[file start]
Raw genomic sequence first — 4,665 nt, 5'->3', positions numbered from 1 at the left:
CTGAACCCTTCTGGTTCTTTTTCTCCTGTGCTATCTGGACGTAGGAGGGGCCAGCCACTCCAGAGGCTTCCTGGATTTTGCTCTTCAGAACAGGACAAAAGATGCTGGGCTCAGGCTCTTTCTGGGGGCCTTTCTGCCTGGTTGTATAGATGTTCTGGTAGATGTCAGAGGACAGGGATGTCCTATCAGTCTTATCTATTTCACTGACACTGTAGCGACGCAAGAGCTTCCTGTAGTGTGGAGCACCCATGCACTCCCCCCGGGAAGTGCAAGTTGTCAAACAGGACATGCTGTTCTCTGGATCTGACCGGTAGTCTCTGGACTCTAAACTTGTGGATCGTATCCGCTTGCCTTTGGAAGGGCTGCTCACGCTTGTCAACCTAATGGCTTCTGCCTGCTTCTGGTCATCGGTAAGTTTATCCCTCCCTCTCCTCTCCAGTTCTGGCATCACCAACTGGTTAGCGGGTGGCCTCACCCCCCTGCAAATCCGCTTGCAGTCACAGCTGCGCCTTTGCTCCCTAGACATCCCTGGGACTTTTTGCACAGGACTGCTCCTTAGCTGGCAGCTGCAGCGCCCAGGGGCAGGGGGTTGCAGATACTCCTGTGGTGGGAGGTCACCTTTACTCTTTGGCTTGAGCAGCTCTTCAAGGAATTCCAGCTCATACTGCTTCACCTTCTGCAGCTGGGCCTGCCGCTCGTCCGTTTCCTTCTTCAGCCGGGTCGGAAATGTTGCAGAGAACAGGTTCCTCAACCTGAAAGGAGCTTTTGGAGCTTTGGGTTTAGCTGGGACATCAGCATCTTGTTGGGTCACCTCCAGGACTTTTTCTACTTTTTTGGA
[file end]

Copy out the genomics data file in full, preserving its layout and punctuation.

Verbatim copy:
Raw genomic sequence first — 4,665 nt, 5'->3', positions numbered from 1 at the left:
CTGAACCCTTCTGGTTCTTTTTCTCCTGTGCTATCTGGACGTAGGAGGGGCCAGCCACTCCAGAGGCTTCCTGGATTTTGCTCTTCAGAACAGGACAAAAGATGCTGGGCTCAGGCTCTTTCTGGGGGCCTTTCTGCCTGGTTGTATAGATGTTCTGGTAGATGTCAGAGGACAGGGATGTCCTATCAGTCTTATCTATTTCACTGACACTGTAGCGACGCAAGAGCTTCCTGTAGTGTGGAGCACCCATGCACTCCCCCCGGGAAGTGCAAGTTGTCAAACAGGACATGCTGTTCTCTGGATCTGACCGGTAGTCTCTGGACTCTAAACTTGTGGATCGTATCCGCTTGCCTTTGGAAGGGCTGCTCACGCTTGTCAACCTAATGGCTTCTGCCTGCTTCTGGTCATCGGTAAGTTTATCCCTCCCTCTCCTCTCCAGTTCTGGCATCACCAACTGGTTAGCGGGTGGCCTCACCCCCCTGCAAATCCGCTTGCAGTCACAGCTGCGCCTTTGCTCCCTAGACATCCCTGGGACTTTTTGCACAGGACTGCTCCTTAGCTGGCAGCTGCAGCGCCCAGGGGCAGGGGGTTGCAGATACTCCTGTGGTGGGAGGTCACCTTTACTCTTTGGCTTGAGCAGCTCTTCAAGGAATTCCAGCTCATACTGCTTCACCTTCTGCAGCTGGGCCTGCCGCTCGTCCGTTTCCTTCTTCAGCCGGGTCGGAAATGTTGCAGAGAACAGGTTCCTCAACCTGAAAGGAGCTTTTGGAGCTTTGGGTTTAGCTGGGACATCAGCATCTTGTTGGGTCACCTCCAGGACTTTTTCTACTTTTTTGGA